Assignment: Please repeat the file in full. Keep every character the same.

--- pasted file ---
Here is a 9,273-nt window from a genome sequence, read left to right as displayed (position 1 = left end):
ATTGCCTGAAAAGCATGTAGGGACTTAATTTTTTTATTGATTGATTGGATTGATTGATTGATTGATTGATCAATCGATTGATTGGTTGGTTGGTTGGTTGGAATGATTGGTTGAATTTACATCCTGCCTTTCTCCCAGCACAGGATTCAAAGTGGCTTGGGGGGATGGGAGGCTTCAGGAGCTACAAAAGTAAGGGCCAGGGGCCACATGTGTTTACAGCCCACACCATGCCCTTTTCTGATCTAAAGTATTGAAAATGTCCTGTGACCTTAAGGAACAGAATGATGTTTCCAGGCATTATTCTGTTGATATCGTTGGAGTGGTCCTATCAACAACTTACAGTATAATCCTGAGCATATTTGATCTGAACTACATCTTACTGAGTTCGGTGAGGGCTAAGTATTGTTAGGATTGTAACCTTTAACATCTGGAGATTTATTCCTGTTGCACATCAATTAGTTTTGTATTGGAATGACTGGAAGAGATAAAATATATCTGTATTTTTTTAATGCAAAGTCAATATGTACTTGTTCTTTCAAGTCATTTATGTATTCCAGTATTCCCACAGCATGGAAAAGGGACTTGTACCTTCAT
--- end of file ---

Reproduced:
Here is a 9,273-nt window from a genome sequence, read left to right as displayed (position 1 = left end):
ATTGCCTGAAAAGCATGTAGGGACTTAATTTTTTTATTGATTGATTGGATTGATTGATTGATTGATTGATCAATCGATTGATTGGTTGGTTGGTTGGTTGGAATGATTGGTTGAATTTACATCCTGCCTTTCTCCCAGCACAGGATTCAAAGTGGCTTGGGGGGATGGGAGGCTTCAGGAGCTACAAAAGTAAGGGCCAGGGGCCACATGTGTTTACAGCCCACACCATGCCCTTTTCTGATCTAAAGTATTGAAAATGTCCTGTGACCTTAAGGAACAGAATGATGTTTCCAGGCATTATTCTGTTGATATCGTTGGAGTGGTCCTATCAACAACTTACAGTATAATCCTGAGCATATTTGATCTGAACTACATCTTACTGAGTTCGGTGAGGGCTAAGTATTGTTAGGATTGTAACCTTTAACATCTGGAGATTTATTCCTGTTGCACATCAATTAGTTTTGTATTGGAATGACTGGAAGAGATAAAATATATCTGTATTTTTTTAATGCAAAGTCAATATGTACTTGTTCTTTCAAGTCATTTATGTATTCCAGTATTCCCACAGCATGGAAAAGGGACTTGTACCTTCAT